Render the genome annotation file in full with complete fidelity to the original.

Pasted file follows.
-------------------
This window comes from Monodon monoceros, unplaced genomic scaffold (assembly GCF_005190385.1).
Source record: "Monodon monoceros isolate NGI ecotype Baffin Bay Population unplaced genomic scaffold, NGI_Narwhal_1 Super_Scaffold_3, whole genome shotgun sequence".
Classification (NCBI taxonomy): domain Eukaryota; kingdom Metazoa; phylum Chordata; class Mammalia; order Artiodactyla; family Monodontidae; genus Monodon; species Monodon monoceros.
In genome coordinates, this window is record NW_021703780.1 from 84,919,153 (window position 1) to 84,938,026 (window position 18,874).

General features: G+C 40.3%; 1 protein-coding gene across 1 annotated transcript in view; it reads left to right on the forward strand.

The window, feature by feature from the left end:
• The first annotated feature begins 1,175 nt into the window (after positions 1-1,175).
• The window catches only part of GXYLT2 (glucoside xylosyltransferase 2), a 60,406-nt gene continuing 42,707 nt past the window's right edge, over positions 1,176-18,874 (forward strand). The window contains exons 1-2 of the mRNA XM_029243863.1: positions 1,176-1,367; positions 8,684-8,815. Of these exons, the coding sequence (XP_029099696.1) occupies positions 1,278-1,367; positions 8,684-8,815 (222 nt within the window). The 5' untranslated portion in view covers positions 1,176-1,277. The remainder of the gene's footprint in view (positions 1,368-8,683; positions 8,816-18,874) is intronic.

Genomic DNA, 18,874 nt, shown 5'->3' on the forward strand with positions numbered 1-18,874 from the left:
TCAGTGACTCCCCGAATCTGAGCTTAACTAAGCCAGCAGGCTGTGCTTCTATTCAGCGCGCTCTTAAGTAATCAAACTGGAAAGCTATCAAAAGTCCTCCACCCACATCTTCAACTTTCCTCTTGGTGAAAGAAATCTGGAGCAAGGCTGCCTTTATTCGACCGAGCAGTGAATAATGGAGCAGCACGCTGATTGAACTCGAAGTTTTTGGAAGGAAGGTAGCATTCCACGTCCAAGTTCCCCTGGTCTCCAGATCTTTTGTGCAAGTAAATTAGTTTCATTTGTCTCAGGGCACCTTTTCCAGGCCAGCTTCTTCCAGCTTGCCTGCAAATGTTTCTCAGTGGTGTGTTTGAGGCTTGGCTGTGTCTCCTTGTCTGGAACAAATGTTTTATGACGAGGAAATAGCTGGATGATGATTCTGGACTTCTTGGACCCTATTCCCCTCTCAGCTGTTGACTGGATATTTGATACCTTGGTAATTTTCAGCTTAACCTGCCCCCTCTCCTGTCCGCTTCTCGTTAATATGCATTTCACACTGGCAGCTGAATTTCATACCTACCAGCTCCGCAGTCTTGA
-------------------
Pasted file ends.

This window comes from Monodon monoceros, unplaced genomic scaffold (assembly GCF_005190385.1).
Source record: "Monodon monoceros isolate NGI ecotype Baffin Bay Population unplaced genomic scaffold, NGI_Narwhal_1 Super_Scaffold_3, whole genome shotgun sequence".
Classification (NCBI taxonomy): domain Eukaryota; kingdom Metazoa; phylum Chordata; class Mammalia; order Artiodactyla; family Monodontidae; genus Monodon; species Monodon monoceros.
In genome coordinates, this window is record NW_021703780.1 from 84,919,153 (window position 1) to 84,938,026 (window position 18,874).

General features: G+C 40.3%; 1 protein-coding gene across 1 annotated transcript in view; it reads left to right on the forward strand.

The window, feature by feature from the left end:
• The first annotated feature begins 1,175 nt into the window (after positions 1-1,175).
• The window catches only part of GXYLT2 (glucoside xylosyltransferase 2), a 60,406-nt gene continuing 42,707 nt past the window's right edge, over positions 1,176-18,874 (forward strand). The window contains exons 1-2 of the mRNA XM_029243863.1: positions 1,176-1,367; positions 8,684-8,815. Of these exons, the coding sequence (XP_029099696.1) occupies positions 1,278-1,367; positions 8,684-8,815 (222 nt within the window). The 5' untranslated portion in view covers positions 1,176-1,277. The remainder of the gene's footprint in view (positions 1,368-8,683; positions 8,816-18,874) is intronic.

Genomic DNA, 18,874 nt, shown 5'->3' on the forward strand with positions numbered 1-18,874 from the left:
TCAGTGACTCCCCGAATCTGAGCTTAACTAAGCCAGCAGGCTGTGCTTCTATTCAGCGCGCTCTTAAGTAATCAAACTGGAAAGCTATCAAAAGTCCTCCACCCACATCTTCAACTTTCCTCTTGGTGAAAGAAATCTGGAGCAAGGCTGCCTTTATTCGACCGAGCAGTGAATAATGGAGCAGCACGCTGATTGAACTCGAAGTTTTTGGAAGGAAGGTAGCATTCCACGTCCAAGTTCCCCTGGTCTCCAGATCTTTTGTGCAAGTAAATTAGTTTCATTTGTCTCAGGGCACCTTTTCCAGGCCAGCTTCTTCCAGCTTGCCTGCAAATGTTTCTCAGTGGTGTGTTTGAGGCTTGGCTGTGTCTCCTTGTCTGGAACAAATGTTTTATGACGAGGAAATAGCTGGATGATGATTCTGGACTTCTTGGACCCTATTCCCCTCTCAGCTGTTGACTGGATATTTGATACCTTGGTAATTTTCAGCTTAACCTGCCCCCTCTCCTGTCCGCTTCTCGTTAATATGCATTTCACACTGGCAGCTGAATTTCATACCTACCAGCTCCGCAGTCTTGA